Despite political uncertainty, investors can still count on stocks
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A fundamental tenet of Wall Street is that the stock market dislikes uncertainty. The myopic focus of the media, both domestic and foreign, has been focused squarely on Donald TrumpDonald John Trump20 weeks out from midterms, Dems and GOP brace for surprises Sessions responds to Nazi comparisons: 'They were keeping the Jews from leaving' Kim Jong Un to visit Beijing this week MORE and what he may or may not have done. Worse yet, are conjectures about what he could possibly do. In other words, with respect to U.S. politics, uncertainty abounds.

A common narrative is that Trump’s unpredictability and low approval ratings must be a negative for the stock market. Yet, inexplicably to some observers, the stock market keeps rising. To put this in perspective, on the same day a Washington Post headline read “Comey lays out case that Trump obstructed justice,” the NASDAQ market reached a new high.

What gives? Those inside the Beltway, and many on Wall Street, have a difficult time rationalizing a rising stock market with governmental turmoil. Stock market naysayers point to the fact that the S&P 500 currently trades at a fairly rich price-to-earnings (P/E) ratio of 25.7. To put that in historical context, the index historically has sold at an average P/E ratio of 15.7.


Why would anyone invest in stocks if they are so expensively priced and there is so much political uncertainty? There is a perfectly rational explanation. An alternative to investing in stocks is to buy bonds. That is, stocks and bonds compete for investors’ dollars and need to be evaluated in relationship to each other. When bond yields are high, it is difficult to make the case for buying stocks unless they are very attractively priced. Conversely, when bond yields are low, it is much easier to make the case for buying stocks.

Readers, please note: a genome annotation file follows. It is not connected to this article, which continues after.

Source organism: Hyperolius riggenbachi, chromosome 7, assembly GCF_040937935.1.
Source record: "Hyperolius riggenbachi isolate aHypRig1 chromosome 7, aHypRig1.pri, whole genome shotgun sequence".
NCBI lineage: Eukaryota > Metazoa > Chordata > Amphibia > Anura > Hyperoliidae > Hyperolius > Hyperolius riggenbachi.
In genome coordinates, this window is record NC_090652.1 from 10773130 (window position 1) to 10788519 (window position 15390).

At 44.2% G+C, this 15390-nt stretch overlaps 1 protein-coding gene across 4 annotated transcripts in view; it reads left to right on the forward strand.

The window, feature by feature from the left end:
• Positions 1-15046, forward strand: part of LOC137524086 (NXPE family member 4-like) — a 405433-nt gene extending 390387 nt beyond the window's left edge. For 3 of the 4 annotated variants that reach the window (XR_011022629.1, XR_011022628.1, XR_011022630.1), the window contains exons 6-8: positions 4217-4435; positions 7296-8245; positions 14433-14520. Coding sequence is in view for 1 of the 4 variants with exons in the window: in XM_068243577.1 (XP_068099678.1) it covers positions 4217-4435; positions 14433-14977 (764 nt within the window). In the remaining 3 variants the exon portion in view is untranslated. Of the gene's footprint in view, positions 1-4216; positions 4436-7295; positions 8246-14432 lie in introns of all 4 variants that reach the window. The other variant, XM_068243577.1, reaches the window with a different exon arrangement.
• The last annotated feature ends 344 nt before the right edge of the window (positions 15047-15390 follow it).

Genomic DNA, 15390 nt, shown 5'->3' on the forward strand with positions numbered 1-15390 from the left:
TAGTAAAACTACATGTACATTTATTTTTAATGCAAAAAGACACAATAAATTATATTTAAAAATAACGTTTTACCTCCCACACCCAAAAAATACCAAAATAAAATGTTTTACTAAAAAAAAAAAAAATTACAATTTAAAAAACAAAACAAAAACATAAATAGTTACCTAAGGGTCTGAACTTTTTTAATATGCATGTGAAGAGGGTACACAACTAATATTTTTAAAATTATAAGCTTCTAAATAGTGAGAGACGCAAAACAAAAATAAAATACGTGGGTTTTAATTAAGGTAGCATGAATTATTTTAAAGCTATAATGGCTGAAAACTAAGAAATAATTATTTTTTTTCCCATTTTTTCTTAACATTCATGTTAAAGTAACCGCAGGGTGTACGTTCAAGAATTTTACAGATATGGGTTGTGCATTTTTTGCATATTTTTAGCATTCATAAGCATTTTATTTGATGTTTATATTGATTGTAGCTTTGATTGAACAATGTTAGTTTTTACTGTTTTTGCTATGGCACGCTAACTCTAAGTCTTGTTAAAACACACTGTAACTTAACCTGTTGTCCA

Currently, the 10-year Treasury bond yield is a paltry 2.2 percent. If held to maturity, the investor is locking in that rate of return for the next 10 years and might well be hard pressed to keep up with inflation over that period. Worse yet, if interest rates rise and the investor sells the bond before it matures, the rate of return will be lower than 2.2 percent. One can compare P/E ratios on stocks to yields on bonds in a very simplistic manner. A P/E ratio of 25.7 equates to an earnings yield (E/P) on stocks of 3.9 percent. Suddenly, stocks don’t look so overpriced.

Additionally, many investors focus on the short-term volatility of the stock market and neglect the long-term. Looking at longer term holding periods presents a different picture. Data compiled by Ibbotson Associates shows that over a 10-year time horizon, since 1926, the S&P 500 has failed to provide a return of at least 2.2 percent compounded annually only eight out of 82 times. To put that in perspective, long-term U.S. government bonds have failed to provide a return of at least 2.2 percent in 18 out of 82 10-year holding periods.

In an interview last month with CNBC’s Becky Quick, Berkshire Hathaway Chairman Warren Buffett said, “Measured against interest rates, stocks actually are on the cheap side compared to historic valuations. But the risk always is that interest rates go up a lot, and that brings stocks down. But I would say this, if the 10-year stays at 2.3 percent, and they would stay there for 10 years, you would regret very much not having bought stocks now.”

The message is that despite political uncertainty, a strong case exists for stocks for long-term investors. Then again, for long-term investors, a strong case generally always exists for stocks.

Robert R. Johnson, PhD, CFA, is president and chief executive officer of the American College of Financial Services. He is co-author of Strategic Value Investing, Invest with the Fed, and Investment Banking for Dummies.

The views expressed by contributors are their own and are not the views of The Hill.